Tag Archives: prompts

Prompt as poetry

Lightning Droplets has been posting journal prompts, but as we all know, prompts are prompts. 😉 Here’s a sort-of found poem from Monday’s post.


Prompt 18

Shelter and write
the pandemic as a turning
point: on what trajectory
was the year before the outbreak?
How does the virus change

things? It should alter life
decisions and goals, reshape
relations, spaces, and time,
transform who we are
as people.


may allium

Allium schubertii almost ready to bloom


30 in 30, day six

Thanks to Diane Mathews for providing the prompt for today’s poem (which ended up a bit geeky), via Facebook.


sept 2017 30-30a fallen AT-AT
kneels in the mist at twilight
petrified camel


Prompted poetry: the comment

I recently found a wonderful resource for writers in South African-based Writers Write. The site has all kinds of goodies and support for both business and creative writing, including prompts, quotes, book reviews, and courses. I signed up to receive prompts for each month via e-mail, and February’s list arrived yesterday.



the offhand comment is not painful
because formulated
without thought or consideration

the offhand comment is painful
because of astonishing
insight and precision


Prompted poetry: refract

It’s time to produce some more proof that I’ve been writing like mad, just not writing blog posts.


light bends when it passes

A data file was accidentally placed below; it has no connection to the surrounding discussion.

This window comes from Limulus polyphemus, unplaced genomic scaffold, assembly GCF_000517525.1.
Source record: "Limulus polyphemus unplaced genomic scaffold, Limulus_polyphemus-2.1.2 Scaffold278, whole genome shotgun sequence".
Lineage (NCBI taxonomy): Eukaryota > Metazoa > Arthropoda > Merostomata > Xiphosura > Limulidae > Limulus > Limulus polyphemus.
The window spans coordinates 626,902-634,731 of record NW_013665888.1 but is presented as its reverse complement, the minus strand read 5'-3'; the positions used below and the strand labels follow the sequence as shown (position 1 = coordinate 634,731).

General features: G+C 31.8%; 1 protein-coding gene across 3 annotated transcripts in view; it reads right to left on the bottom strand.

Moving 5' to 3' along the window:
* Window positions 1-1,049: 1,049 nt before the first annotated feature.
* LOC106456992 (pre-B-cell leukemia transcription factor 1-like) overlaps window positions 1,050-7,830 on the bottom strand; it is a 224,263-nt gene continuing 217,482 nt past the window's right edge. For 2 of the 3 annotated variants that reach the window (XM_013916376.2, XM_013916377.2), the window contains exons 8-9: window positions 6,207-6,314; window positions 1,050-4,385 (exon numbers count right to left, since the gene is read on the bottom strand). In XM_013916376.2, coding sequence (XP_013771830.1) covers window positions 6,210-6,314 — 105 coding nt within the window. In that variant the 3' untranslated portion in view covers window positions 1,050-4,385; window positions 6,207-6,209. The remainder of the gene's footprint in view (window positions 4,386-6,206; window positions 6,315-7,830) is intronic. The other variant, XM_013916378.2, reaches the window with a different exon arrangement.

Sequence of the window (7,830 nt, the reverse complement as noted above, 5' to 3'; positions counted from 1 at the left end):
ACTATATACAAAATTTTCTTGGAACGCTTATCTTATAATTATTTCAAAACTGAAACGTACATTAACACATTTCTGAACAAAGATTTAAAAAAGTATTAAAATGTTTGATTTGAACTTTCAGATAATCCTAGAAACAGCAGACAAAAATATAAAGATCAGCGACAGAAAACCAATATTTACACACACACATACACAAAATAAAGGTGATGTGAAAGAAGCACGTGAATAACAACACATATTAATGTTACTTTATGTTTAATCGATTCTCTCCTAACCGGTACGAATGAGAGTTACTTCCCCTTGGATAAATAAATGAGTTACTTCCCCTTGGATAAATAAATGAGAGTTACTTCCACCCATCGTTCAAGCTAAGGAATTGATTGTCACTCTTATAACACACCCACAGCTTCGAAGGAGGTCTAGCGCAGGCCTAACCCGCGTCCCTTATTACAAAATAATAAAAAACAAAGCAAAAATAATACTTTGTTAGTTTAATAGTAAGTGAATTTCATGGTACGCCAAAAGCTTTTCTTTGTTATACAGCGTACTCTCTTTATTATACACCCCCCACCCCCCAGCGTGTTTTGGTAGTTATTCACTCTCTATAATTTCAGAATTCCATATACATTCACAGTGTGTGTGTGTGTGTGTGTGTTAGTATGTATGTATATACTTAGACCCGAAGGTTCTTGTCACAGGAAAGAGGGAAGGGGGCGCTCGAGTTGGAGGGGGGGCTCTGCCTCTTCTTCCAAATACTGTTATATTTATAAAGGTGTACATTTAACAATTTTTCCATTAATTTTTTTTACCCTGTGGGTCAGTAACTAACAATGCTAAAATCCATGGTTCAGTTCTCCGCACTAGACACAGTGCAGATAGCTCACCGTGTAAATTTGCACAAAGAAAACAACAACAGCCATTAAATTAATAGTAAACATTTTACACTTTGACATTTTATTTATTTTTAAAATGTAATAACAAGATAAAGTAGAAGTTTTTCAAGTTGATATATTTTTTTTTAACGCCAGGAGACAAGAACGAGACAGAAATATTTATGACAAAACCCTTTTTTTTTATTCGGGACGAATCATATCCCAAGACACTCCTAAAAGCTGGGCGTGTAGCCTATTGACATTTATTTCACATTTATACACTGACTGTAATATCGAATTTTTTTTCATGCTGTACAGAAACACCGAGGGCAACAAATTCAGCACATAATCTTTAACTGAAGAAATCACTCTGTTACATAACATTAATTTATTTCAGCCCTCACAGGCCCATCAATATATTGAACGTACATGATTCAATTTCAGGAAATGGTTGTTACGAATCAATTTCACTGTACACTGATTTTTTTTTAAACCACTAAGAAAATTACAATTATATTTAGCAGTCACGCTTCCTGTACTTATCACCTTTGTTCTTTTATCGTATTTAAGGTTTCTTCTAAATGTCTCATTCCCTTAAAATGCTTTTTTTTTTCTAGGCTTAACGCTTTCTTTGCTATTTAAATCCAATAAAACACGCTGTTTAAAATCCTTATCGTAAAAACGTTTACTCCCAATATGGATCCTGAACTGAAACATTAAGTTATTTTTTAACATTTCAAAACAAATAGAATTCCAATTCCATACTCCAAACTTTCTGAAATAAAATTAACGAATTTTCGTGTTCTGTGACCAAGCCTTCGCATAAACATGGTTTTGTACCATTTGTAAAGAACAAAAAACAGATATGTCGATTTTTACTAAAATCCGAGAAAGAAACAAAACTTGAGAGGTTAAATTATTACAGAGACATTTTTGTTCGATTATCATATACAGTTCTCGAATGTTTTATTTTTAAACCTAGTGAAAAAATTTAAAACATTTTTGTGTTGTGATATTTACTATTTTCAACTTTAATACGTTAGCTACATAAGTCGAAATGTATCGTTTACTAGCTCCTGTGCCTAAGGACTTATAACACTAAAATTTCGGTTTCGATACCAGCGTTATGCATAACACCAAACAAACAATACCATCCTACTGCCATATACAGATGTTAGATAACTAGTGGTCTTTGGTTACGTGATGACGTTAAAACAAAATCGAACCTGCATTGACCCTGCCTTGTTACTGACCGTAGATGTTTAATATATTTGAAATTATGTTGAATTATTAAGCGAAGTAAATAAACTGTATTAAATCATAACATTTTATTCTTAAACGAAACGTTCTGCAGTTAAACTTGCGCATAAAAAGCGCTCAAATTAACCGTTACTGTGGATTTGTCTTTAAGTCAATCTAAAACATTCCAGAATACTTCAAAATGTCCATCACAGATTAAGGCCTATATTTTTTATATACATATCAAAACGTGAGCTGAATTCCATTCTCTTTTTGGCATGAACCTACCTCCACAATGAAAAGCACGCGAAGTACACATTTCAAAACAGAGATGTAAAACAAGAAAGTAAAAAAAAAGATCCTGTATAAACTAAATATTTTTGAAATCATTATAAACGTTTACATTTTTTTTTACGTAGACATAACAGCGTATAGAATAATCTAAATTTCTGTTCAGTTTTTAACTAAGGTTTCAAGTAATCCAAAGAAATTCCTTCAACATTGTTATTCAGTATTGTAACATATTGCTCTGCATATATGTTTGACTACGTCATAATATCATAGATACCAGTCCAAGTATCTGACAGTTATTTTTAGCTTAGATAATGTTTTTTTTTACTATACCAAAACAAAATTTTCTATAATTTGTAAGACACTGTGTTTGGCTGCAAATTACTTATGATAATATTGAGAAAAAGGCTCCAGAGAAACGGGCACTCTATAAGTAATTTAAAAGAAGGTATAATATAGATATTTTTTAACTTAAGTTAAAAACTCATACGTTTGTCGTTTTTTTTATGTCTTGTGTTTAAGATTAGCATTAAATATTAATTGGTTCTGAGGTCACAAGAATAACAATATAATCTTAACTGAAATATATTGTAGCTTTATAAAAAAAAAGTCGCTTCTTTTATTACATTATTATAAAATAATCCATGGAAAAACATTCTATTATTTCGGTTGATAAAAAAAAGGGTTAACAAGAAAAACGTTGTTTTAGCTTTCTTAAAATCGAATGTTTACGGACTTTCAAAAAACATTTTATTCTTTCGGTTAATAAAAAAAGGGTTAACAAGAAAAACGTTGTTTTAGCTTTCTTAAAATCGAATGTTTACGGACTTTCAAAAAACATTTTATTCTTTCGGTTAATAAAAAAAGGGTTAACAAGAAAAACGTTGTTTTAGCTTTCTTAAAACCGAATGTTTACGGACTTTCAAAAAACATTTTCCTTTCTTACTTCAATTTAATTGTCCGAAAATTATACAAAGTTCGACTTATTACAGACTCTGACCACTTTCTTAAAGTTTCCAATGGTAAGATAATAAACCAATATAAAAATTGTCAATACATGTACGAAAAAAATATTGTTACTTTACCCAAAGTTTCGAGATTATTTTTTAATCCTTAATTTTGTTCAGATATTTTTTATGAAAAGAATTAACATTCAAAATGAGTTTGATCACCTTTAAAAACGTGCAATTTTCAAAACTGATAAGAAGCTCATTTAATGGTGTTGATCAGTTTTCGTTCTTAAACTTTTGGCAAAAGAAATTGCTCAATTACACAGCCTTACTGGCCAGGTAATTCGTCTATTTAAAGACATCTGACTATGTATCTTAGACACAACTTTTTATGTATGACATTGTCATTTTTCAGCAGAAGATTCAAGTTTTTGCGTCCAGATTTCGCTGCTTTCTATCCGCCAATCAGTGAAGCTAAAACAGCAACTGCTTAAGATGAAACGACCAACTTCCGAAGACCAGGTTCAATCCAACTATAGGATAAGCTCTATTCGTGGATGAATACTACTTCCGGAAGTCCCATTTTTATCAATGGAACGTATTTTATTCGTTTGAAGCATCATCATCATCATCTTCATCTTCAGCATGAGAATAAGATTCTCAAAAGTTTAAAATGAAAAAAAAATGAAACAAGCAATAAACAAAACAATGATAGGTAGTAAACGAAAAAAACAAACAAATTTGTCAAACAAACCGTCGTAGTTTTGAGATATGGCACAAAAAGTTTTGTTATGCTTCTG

through liquid
the degree of distortion
varies according to the fluid

you are so twisted
the only way to get a straight
shot of you is through
a glass half-empty

Spun story

I used an online story prompt device called Story Spinner to give me an idea for something to write. This is what I came up with:

The building in which they met had once been a ladies’ undergarment factory on the wrong side of the tracks. Now it housed a Japanese noodle house, a dry cleaner, and stylish loft apartments. Their mutual friend Patty had set them up on a blind lunch date.

“There’s a built-in time limit,” she said to each of them. “You both only have an hour for lunch. If you consider travel time to and from the restaurant plus time to order and eat, you only really have to make conversation for 20 minutes or so.”

Patty could be very persuasive. She even arranged with the owner of the restaurant to pay the bill for the meal herself. “How can you say no to a free lunch?” she weedled, knowing this was an argument that no guy could resist. Mike caved pretty quickly; he really liked udon.

“All right!” Joyce surrendered, throwing her hands in the air. “I’ll go. But only if you swear never to do anything like this again!” She glared at Patty, who agreed a little too readily, solemnly vowing never to fix Joyce up on a date again. Joyce scowled, but she had already said she would go. She, at least, would keep her word.

Joyce arrived first because her workplace was in the next block. She chose a table near the door, where the lunch traffic might afford a distraction and she could make a quick getaway if necessary. Mr. Yoshi himself came to the table when he saw her sit down.

“Don’t worry,” he beamed at her reassuringly, “Patty is a good friend.” Joyce rolled her eyes but managed to smile back.

The door opened, and a man entered and looked about, clearly searching for someone. Mr. Yoshi ushered him to the table where Joyce sat, then hurried off to the kitchen to bring them tea. Joyce took a deep breath.

“You must be Mike,” she said to her table companion, with a smile that hardly looked at all nervous. He nodded and smiled back.

“You must be Joyce,” he replied.